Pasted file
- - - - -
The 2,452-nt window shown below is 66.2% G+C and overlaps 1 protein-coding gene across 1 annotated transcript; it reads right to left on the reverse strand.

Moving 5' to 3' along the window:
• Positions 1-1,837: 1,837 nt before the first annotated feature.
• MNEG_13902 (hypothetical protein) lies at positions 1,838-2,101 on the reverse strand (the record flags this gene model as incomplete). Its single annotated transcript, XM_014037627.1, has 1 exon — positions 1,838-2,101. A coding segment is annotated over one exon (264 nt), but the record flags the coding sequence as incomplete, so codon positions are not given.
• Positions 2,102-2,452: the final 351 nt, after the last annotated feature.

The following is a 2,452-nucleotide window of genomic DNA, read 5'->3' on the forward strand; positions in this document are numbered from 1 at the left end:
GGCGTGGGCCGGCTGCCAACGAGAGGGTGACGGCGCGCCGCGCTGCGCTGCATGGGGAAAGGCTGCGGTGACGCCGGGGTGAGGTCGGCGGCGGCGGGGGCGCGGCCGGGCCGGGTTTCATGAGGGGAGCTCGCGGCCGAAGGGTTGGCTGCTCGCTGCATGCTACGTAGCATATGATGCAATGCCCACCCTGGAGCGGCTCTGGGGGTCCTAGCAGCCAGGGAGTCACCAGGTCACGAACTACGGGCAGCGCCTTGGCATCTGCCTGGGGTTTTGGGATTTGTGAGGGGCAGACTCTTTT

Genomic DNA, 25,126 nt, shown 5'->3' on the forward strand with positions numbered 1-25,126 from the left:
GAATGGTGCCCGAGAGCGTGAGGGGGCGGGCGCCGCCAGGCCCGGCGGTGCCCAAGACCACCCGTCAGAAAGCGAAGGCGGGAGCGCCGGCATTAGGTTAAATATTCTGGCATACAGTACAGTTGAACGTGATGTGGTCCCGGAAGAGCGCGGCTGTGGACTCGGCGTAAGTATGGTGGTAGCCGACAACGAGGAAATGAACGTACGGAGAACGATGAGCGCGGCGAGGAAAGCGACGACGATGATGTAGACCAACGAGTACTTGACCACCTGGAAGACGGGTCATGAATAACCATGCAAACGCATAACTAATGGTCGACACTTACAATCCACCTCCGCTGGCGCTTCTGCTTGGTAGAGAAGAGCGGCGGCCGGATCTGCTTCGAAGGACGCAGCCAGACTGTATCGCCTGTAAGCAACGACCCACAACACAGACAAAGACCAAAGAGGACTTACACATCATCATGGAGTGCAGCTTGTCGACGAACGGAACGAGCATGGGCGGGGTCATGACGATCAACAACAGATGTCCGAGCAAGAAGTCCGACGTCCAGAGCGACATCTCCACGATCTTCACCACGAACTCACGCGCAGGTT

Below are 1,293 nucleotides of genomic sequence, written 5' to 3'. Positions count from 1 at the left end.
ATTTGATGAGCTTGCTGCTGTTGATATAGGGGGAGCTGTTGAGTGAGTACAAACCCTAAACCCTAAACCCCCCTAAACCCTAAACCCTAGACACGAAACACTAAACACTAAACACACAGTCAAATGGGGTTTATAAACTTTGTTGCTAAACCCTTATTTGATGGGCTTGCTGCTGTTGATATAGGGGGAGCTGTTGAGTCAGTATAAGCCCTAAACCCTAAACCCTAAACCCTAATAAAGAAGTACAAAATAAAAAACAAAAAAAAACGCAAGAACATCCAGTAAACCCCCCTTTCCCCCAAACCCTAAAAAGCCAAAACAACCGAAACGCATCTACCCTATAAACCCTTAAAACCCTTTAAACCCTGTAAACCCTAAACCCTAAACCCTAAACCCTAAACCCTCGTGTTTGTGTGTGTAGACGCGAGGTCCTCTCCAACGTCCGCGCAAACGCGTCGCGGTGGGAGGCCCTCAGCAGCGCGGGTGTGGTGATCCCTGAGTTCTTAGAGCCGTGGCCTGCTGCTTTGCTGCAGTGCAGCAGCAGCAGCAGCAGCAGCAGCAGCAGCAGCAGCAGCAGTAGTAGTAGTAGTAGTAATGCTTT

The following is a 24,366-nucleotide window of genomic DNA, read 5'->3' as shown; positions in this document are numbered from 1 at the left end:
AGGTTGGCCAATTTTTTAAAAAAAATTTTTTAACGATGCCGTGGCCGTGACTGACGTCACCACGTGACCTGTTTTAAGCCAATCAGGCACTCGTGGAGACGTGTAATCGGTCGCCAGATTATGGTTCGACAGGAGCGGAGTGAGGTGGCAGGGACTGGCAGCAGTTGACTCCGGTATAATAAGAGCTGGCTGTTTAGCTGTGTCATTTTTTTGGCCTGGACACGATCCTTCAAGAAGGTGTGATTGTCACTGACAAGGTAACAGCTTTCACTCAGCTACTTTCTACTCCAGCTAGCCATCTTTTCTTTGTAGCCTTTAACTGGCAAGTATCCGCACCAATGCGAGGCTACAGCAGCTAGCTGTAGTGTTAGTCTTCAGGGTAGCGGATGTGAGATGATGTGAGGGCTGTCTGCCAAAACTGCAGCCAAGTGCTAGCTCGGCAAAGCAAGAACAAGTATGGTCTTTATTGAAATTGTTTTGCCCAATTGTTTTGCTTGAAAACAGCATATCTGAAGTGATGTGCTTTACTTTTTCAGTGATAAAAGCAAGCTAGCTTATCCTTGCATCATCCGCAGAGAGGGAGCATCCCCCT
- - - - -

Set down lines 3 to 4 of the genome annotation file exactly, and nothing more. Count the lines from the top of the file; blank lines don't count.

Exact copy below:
• Positions 1-1,837: 1,837 nt before the first annotated feature.
• MNEG_13902 (hypothetical protein) lies at positions 1,838-2,101 on the reverse strand (the record flags this gene model as incomplete). Its single annotated transcript, XM_014037627.1, has 1 exon — positions 1,838-2,101. A coding segment is annotated over one exon (264 nt), but the record flags the coding sequence as incomplete, so codon positions are not given.